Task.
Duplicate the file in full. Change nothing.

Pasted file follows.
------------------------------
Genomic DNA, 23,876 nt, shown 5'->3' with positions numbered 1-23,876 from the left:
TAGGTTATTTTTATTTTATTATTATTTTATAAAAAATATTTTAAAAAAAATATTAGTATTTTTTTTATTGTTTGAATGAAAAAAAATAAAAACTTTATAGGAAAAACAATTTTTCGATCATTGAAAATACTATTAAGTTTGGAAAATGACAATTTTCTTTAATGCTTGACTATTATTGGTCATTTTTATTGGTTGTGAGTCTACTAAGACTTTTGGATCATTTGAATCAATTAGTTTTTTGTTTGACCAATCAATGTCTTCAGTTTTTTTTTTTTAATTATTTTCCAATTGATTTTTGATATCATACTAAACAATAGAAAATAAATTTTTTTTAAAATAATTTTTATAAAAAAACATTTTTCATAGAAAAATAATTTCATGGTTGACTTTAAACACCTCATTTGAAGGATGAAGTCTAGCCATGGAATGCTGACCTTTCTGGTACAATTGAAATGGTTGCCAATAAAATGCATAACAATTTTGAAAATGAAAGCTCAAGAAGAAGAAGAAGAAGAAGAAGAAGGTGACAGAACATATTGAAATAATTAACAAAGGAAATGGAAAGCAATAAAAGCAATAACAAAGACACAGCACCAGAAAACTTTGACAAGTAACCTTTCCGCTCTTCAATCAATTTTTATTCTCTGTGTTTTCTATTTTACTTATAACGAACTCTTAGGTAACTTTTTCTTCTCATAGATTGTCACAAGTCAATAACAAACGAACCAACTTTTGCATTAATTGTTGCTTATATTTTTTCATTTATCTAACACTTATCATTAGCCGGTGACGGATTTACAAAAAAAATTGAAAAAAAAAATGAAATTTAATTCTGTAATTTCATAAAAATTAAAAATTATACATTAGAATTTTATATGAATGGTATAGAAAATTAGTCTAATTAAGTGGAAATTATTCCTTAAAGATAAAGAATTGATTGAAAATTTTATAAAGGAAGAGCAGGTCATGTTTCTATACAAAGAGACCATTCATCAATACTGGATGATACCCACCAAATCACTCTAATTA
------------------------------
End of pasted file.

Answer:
Genomic DNA, 23,876 nt, shown 5'->3' with positions numbered 1-23,876 from the left:
TAGGTTATTTTTATTTTATTATTATTTTATAAAAAATATTTTAAAAAAAATATTAGTATTTTTTTTATTGTTTGAATGAAAAAAAATAAAAACTTTATAGGAAAAACAATTTTTCGATCATTGAAAATACTATTAAGTTTGGAAAATGACAATTTTCTTTAATGCTTGACTATTATTGGTCATTTTTATTGGTTGTGAGTCTACTAAGACTTTTGGATCATTTGAATCAATTAGTTTTTTGTTTGACCAATCAATGTCTTCAGTTTTTTTTTTTTAATTATTTTCCAATTGATTTTTGATATCATACTAAACAATAGAAAATAAATTTTTTTTAAAATAATTTTTATAAAAAAACATTTTTCATAGAAAAATAATTTCATGGTTGACTTTAAACACCTCATTTGAAGGATGAAGTCTAGCCATGGAATGCTGACCTTTCTGGTACAATTGAAATGGTTGCCAATAAAATGCATAACAATTTTGAAAATGAAAGCTCAAGAAGAAGAAGAAGAAGAAGAAGAAGGTGACAGAACATATTGAAATAATTAACAAAGGAAATGGAAAGCAATAAAAGCAATAACAAAGACACAGCACCAGAAAACTTTGACAAGTAACCTTTCCGCTCTTCAATCAATTTTTATTCTCTGTGTTTTCTATTTTACTTATAACGAACTCTTAGGTAACTTTTTCTTCTCATAGATTGTCACAAGTCAATAACAAACGAACCAACTTTTGCATTAATTGTTGCTTATATTTTTTCATTTATCTAACACTTATCATTAGCCGGTGACGGATTTACAAAAAAAATTGAAAAAAAAAATGAAATTTAATTCTGTAATTTCATAAAAATTAAAAATTATACATTAGAATTTTATATGAATGGTATAGAAAATTAGTCTAATTAAGTGGAAATTATTCCTTAAAGATAAAGAATTGATTGAAAATTTTATAAAGGAAGAGCAGGTCATGTTTCTATACAAAGAGACCATTCATCAATACTGGATGATACCCACCAAATCACTCTAATTA